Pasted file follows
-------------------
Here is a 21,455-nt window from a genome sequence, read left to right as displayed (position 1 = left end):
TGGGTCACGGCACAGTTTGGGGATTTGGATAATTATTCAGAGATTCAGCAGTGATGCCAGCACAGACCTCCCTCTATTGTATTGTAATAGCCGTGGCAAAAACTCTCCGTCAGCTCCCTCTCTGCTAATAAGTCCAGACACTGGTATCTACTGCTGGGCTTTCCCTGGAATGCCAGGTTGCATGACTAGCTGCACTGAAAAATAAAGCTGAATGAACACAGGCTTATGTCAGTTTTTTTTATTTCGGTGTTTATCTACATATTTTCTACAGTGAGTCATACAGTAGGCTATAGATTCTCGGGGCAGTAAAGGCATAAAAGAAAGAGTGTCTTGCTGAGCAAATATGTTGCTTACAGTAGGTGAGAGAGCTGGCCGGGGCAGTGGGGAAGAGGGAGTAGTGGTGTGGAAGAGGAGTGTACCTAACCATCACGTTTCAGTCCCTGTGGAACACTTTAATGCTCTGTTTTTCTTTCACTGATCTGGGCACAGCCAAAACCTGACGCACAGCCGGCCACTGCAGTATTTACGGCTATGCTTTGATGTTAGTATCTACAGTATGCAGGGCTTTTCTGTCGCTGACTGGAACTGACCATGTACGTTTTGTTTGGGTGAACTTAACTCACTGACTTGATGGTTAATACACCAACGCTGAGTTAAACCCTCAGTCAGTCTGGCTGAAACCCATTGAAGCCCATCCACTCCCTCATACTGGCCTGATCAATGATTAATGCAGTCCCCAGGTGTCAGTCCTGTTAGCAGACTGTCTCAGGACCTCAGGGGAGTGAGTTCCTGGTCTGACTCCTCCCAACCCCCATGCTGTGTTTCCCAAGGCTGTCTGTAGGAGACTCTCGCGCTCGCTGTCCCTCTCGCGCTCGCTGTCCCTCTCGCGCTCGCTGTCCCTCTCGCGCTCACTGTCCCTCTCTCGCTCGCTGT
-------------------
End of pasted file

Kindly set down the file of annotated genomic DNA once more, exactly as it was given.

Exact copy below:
Here is a 21,455-nt window from a genome sequence, read left to right as displayed (position 1 = left end):
TGGGTCACGGCACAGTTTGGGGATTTGGATAATTATTCAGAGATTCAGCAGTGATGCCAGCACAGACCTCCCTCTATTGTATTGTAATAGCCGTGGCAAAAACTCTCCGTCAGCTCCCTCTCTGCTAATAAGTCCAGACACTGGTATCTACTGCTGGGCTTTCCCTGGAATGCCAGGTTGCATGACTAGCTGCACTGAAAAATAAAGCTGAATGAACACAGGCTTATGTCAGTTTTTTTTATTTCGGTGTTTATCTACATATTTTCTACAGTGAGTCATACAGTAGGCTATAGATTCTCGGGGCAGTAAAGGCATAAAAGAAAGAGTGTCTTGCTGAGCAAATATGTTGCTTACAGTAGGTGAGAGAGCTGGCCGGGGCAGTGGGGAAGAGGGAGTAGTGGTGTGGAAGAGGAGTGTACCTAACCATCACGTTTCAGTCCCTGTGGAACACTTTAATGCTCTGTTTTTCTTTCACTGATCTGGGCACAGCCAAAACCTGACGCACAGCCGGCCACTGCAGTATTTACGGCTATGCTTTGATGTTAGTATCTACAGTATGCAGGGCTTTTCTGTCGCTGACTGGAACTGACCATGTACGTTTTGTTTGGGTGAACTTAACTCACTGACTTGATGGTTAATACACCAACGCTGAGTTAAACCCTCAGTCAGTCTGGCTGAAACCCATTGAAGCCCATCCACTCCCTCATACTGGCCTGATCAATGATTAATGCAGTCCCCAGGTGTCAGTCCTGTTAGCAGACTGTCTCAGGACCTCAGGGGAGTGAGTTCCTGGTCTGACTCCTCCCAACCCCCATGCTGTGTTTCCCAAGGCTGTCTGTAGGAGACTCTCGCGCTCGCTGTCCCTCTCGCGCTCGCTGTCCCTCTCGCGCTCGCTGTCCCTCTCGCGCTCACTGTCCCTCTCTCGCTCGCTGT